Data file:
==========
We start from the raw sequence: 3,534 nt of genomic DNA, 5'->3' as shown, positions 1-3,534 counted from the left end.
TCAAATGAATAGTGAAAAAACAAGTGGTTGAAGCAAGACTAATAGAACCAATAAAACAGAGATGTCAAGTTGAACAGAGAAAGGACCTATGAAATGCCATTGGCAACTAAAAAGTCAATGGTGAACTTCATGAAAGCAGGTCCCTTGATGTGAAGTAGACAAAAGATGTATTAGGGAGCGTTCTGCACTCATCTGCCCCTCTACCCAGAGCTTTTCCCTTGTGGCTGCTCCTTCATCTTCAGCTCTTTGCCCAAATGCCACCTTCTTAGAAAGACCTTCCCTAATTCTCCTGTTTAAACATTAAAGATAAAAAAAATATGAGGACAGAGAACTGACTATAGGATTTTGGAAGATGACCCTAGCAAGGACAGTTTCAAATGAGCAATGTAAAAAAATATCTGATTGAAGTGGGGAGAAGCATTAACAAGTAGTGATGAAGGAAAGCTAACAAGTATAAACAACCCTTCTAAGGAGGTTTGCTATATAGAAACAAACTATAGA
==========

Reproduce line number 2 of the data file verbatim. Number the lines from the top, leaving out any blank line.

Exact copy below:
TCAAATGAATAGTGAAAAAACAAGTGGTTGAAGCAAGACTAATAGAACCAATAAAACAGAGATGTCAAGTTGAACAGAGAAAGGACCTATGAAATGCCATTGGCAACTAAAAAGTCAATGGTGAACTTCATGAAAGCAGGTCCCTTGATGTGAAGTAGACAAAAGATGTATTAGGGAGCGTTCTGCACTCATCTGCCCCTCTACCCAGAGCTTTTCCCTTGTGGCTGCTCCTTCATCTTCAGCTCTTTGCCCAAATGCCACCTTCTTAGAAAGACCTTCCCTAATTCTCCTGTTTAAACATTAAAGATAAAAAAAATATGAGGACAGAGAACTGACTATAGGATTTTGGAAGATGACCCTAGCAAGGACAGTTTCAAATGAGCAATGTAAAAAAATATCTGATTGAAGTGGGGAGAAGCATTAACAAGTAGTGATGAAGGAAAGCTAACAAGTATAAACAACCCTTCTAAGGAGGTTTGCTATATAGAAACAAACTATAGA